Global banks still suffering from lack of risk appetite
Banks are in the risk business. So what happens if regulators tell them to stop taking it?
A few of the globe’s top anti-money laundering watchdogs have conceded that their rules could stand to be a bit clearer - lest banks exit the risk business altogether.
“To some extent it’s not transparent,” Financial Action Task Force (FATF) president Je-Yoon Shin said recently at Sibos, a global payments and compliance conference in Singapore.
Shin was commenting on just exactly how much risk a bank can take on global payments according to the recommendations issued by FATF, an intergovernmental oversight body.
It is planning to issue a set of guidelines next June to clarify the first set of rules and help banks figure out how to calibrate an acceptable level of risk.
But in the wake of recent fines, the latest being nearly US$9 billion levied on BNP Paribas over sanctions violations, the current level of acceptable risk feels like zero for many banks.
“We are living in a very particular moment in the [anti-money laundering] arena because we are over-complying sometimes,” Guillermo Horta, head of global financial crimes compliance in the Americas at Bank of America Merrill Lynch, said at the conference. “The fear of the banks against regulatory actions has driven us to a state where rather than just complying with the regulatory requirement, and making sure we have an effective process to manage risk, we are just trying to eliminate risk.”
Much of the opacity surrounds requirements on the amount of due diligence that banks must do on their customers and at what point they should sever a relationship.
FATF has asked banks to take a “risk-based approach” in monitoring clients. This means that in higher-risk countries and industries, the banks raise their standards for tracking and catching suspicious transactions.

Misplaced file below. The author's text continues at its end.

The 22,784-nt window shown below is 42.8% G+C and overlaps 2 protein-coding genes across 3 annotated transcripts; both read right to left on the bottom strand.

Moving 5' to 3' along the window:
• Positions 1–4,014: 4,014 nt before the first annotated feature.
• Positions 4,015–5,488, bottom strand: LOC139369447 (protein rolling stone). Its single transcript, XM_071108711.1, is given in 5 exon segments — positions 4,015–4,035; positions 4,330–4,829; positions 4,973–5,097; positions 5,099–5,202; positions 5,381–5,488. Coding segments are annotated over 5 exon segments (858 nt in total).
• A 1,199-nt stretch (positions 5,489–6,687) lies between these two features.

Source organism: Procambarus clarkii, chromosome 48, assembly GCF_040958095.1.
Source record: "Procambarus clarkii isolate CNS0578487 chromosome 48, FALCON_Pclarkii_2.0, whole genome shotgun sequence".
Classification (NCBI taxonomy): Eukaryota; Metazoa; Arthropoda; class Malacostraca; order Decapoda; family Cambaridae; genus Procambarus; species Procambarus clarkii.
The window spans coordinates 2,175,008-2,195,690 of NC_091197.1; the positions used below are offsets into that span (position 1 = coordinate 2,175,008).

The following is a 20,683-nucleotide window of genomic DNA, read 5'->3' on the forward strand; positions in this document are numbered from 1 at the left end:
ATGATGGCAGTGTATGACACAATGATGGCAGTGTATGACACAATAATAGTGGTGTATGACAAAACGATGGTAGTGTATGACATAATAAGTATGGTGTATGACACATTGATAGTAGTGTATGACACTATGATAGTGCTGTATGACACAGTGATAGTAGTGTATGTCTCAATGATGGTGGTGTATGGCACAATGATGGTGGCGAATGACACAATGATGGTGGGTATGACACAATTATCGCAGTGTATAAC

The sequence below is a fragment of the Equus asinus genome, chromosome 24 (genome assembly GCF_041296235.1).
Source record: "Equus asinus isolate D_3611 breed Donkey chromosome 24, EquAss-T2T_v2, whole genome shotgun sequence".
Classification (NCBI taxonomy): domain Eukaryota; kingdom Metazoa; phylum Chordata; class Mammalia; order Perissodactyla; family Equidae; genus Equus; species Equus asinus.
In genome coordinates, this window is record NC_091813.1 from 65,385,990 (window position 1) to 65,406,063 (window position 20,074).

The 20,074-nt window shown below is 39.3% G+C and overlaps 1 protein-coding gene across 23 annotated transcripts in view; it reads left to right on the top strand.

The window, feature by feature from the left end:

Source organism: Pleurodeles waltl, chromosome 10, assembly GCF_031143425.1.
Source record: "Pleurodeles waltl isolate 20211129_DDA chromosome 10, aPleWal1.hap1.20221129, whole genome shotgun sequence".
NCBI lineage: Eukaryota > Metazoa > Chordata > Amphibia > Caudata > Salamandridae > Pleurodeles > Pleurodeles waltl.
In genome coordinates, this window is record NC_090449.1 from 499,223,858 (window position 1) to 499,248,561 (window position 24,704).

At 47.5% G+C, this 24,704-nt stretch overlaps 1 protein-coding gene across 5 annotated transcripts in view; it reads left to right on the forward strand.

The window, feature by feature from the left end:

But FATF and many individual country regulators also clearly state that they have a zero-tolerance policy for infringements of the code.
As the industry continues to brace for billions in fines, banks say the risk-based approach is playing out as a zero-risk strategy on the ground.
“I still think there is a disconnect,” Jack Jared, head of business compliance and risk at Citi, said at Sibos. “We talk about risk-adjusted procedures and a risk-adjusted basis, but the perception out there is that there is zero tolerance.”
The current regulatory regime was a mix of clarity and questions on how far banks could stimulate their appetite for risk, said Henry Balani, head of innovation at payment solutions firm Accuity.
“If the regulation is clear on what is sanctioned then there’s a zero-tolerance policy,” he told the South China Morning Post. “But there are grey areas, like those for politically exposed people.”
Many of the biggest fines during the past three years, including BNP’s this year, have been for the violation of sanctions. In theory, a bank should be able to flag any transaction with a country that has been subjected to sanctions. In practise, several banks have told the Post that weeding out transactions that go to people connected to such countries can be onerous and costly – and often infeasible.
Requirements for identifying political figures, also called politically exposed people, can be more difficult because even family members or associates of those people are included in the description.
For many markets, banks have chosen to simply depart. De-risking is disconnecting many businesses and banks in Asia from the formal financial system, causing a new set of problems for regulators.